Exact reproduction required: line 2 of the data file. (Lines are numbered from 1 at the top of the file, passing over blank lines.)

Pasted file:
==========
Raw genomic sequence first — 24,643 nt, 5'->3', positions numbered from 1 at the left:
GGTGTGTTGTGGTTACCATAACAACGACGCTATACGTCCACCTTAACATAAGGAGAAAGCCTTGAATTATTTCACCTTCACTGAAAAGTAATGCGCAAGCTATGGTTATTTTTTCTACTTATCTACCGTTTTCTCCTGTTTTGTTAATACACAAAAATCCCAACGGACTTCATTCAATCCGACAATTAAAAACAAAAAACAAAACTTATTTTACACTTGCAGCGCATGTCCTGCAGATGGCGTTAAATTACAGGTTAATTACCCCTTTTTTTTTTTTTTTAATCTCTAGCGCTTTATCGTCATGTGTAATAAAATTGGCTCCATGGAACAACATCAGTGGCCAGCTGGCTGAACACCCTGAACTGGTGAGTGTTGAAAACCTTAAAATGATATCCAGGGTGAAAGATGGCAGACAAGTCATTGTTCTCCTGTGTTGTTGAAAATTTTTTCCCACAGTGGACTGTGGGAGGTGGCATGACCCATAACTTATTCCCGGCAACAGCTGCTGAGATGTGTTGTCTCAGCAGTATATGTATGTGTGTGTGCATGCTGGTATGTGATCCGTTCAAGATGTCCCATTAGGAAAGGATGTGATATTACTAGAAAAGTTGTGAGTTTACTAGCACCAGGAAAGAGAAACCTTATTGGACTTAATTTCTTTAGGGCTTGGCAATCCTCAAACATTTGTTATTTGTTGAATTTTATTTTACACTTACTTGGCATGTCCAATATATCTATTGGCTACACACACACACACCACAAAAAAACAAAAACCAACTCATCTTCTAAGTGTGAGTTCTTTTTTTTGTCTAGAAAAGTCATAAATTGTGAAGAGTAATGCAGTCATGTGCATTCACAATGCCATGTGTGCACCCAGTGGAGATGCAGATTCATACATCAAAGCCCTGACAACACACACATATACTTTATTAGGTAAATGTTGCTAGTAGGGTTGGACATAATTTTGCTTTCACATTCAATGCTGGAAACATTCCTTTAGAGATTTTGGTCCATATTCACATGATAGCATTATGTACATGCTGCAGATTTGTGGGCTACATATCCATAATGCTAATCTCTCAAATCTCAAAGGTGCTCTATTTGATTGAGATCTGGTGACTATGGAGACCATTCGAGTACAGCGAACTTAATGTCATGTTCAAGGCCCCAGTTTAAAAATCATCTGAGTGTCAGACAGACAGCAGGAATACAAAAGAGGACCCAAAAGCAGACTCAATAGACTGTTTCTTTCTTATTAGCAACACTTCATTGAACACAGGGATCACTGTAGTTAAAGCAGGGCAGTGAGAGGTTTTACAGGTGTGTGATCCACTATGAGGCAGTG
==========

GGTGTGTTGTGGTTACCATAACAACGACGCTATACGTCCACCTTAACATAAGGAGAAAGCCTTGAATTATTTCACCTTCACTGAAAAGTAATGCGCAAGCTATGGTTATTTTTTCTACTTATCTACCGTTTTCTCCTGTTTTGTTAATACACAAAAATCCCAACGGACTTCATTCAATCCGACAATTAAAAACAAAAAACAAAACTTATTTTACACTTGCAGCGCATGTCCTGCAGATGGCGTTAAATTACAGGTTAATTACCCCTTTTTTTTTTTTTTTAATCTCTAGCGCTTTATCGTCATGTGTAATAAAATTGGCTCCATGGAACAACATCAGTGGCCAGCTGGCTGAACACCCTGAACTGGTGAGTGTTGAAAACCTTAAAATGATATCCAGGGTGAAAGATGGCAGACAAGTCATTGTTCTCCTGTGTTGTTGAAAATTTTTTCCCACAGTGGACTGTGGGAGGTGGCATGACCCATAACTTATTCCCGGCAACAGCTGCTGAGATGTGTTGTCTCAGCAGTATATGTATGTGTGTGTGCATGCTGGTATGTGATCCGTTCAAGATGTCCCATTAGGAAAGGATGTGATATTACTAGAAAAGTTGTGAGTTTACTAGCACCAGGAAAGAGAAACCTTATTGGACTTAATTTCTTTAGGGCTTGGCAATCCTCAAACATTTGTTATTTGTTGAATTTTATTTTACACTTACTTGGCATGTCCAATATATCTATTGGCTACACACACACACACCACAAAAAAACAAAAACCAACTCATCTTCTAAGTGTGAGTTCTTTTTTTTGTCTAGAAAAGTCATAAATTGTGAAGAGTAATGCAGTCATGTGCATTCACAATGCCATGTGTGCACCCAGTGGAGATGCAGATTCATACATCAAAGCCCTGACAACACACACATATACTTTATTAGGTAAATGTTGCTAGTAGGGTTGGACATAATTTTGCTTTCACATTCAATGCTGGAAACATTCCTTTAGAGATTTTGGTCCATATTCACATGATAGCATTATGTACATGCTGCAGATTTGTGGGCTACATATCCATAATGCTAATCTCTCAAATCTCAAAGGTGCTCTATTTGATTGAGATCTGGTGACTATGGAGACCATTCGAGTACAGCGAACTTAATGTCATGTTCAAGGCCCCAGTTTAAAAATCATCTGAGTGTCAGACAGACAGCAGGAATACAAAAGAGGACCCAAAAGCAGACTCAATAGACTGTTTCTTTCTTATTAGCAACACTTCATTGAACACAGGGATCACTGTAGTTAAAGCAGGGCAGTGAGAGGTTTTACAGGTGTGTGATCCACTATGAGGCAGTG